I also think just being in that room in that role informs the story in such a different way that we don’t even have to say. People just see it and feel it differently. Think about one of her lines: “I made myself up.” People had to assimilate and become extraordinary human beings and undeniable talents so they could survive and live a dream. They had never seen anyone be what they were. I imagine what that must have been like, operating as the only one in a lot of those spaces, and how lonely and isolating that could be, but also how powerful a person in that situation has to be. It’s paying homage to those women who overcame and tried so hard to fulfill their dreams. I think of them every single show and I chant their names.

    NYI: What does making a change like this say about the way theater makers are re-imagining shows?

    Brown: I hope it brings people to the theater. We have so much diversity in our show. It is such a gift when you sit down as a person of color and you see people that look like you or you see a New York that looks like New York. It feels very inviting and like the world that you live in. When you have a good enough story, it’s a human story, and race doesn’t matter. It’s about experiencing the choices we make as we grow up, the relationships we foster, and the relationships we lose. Everyone can connect to that in any way. People of color or nontraditional casting just allow people to see the depth and vulnerability that all people share.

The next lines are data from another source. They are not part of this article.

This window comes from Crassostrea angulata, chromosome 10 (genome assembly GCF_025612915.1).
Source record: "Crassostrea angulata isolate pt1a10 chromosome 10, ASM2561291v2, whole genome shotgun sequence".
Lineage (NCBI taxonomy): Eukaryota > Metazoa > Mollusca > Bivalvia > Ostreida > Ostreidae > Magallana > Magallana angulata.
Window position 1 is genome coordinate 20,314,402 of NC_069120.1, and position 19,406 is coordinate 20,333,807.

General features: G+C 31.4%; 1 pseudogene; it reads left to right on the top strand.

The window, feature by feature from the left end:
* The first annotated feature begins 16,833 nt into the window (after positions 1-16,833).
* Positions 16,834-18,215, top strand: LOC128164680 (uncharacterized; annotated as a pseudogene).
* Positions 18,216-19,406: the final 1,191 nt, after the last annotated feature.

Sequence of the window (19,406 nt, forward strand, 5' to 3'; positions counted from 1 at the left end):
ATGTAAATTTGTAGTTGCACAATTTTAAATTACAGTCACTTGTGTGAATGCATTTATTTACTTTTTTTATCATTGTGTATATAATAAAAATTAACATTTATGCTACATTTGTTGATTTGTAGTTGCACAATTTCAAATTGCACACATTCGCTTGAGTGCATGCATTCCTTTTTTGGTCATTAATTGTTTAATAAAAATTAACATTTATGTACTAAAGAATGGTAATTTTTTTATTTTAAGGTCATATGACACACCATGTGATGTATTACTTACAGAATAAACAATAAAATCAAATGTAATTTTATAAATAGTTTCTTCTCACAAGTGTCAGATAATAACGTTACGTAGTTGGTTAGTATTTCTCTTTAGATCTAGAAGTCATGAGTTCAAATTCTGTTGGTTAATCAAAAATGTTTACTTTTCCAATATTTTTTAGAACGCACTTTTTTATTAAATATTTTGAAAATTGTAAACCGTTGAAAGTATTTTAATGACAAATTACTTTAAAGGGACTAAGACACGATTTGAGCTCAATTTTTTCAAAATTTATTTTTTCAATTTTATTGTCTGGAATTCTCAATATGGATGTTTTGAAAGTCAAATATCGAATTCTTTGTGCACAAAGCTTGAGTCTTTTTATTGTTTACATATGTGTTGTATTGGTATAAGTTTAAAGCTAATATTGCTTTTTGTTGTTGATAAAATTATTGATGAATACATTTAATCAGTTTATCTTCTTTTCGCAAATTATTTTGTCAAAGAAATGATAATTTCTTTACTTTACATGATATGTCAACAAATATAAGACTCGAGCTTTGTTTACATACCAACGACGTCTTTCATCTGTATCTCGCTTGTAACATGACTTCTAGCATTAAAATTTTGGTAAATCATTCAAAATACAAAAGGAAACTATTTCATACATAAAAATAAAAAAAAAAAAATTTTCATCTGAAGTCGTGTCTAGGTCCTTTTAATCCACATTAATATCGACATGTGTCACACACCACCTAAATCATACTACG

It’s all about being a diva for Krystal Joy Brown’s character Gussie in Broadway’s Merrily We Roll Along. (Photo: Matthew Murphy)

    It’s all about being a diva for Krystal Joy Brown’s character Gussie in Broadway’s Merrily We Roll Along. (Photo: Matthew Murphy)

    NYI: Merrily famously flopped the first time around. Why is this time different?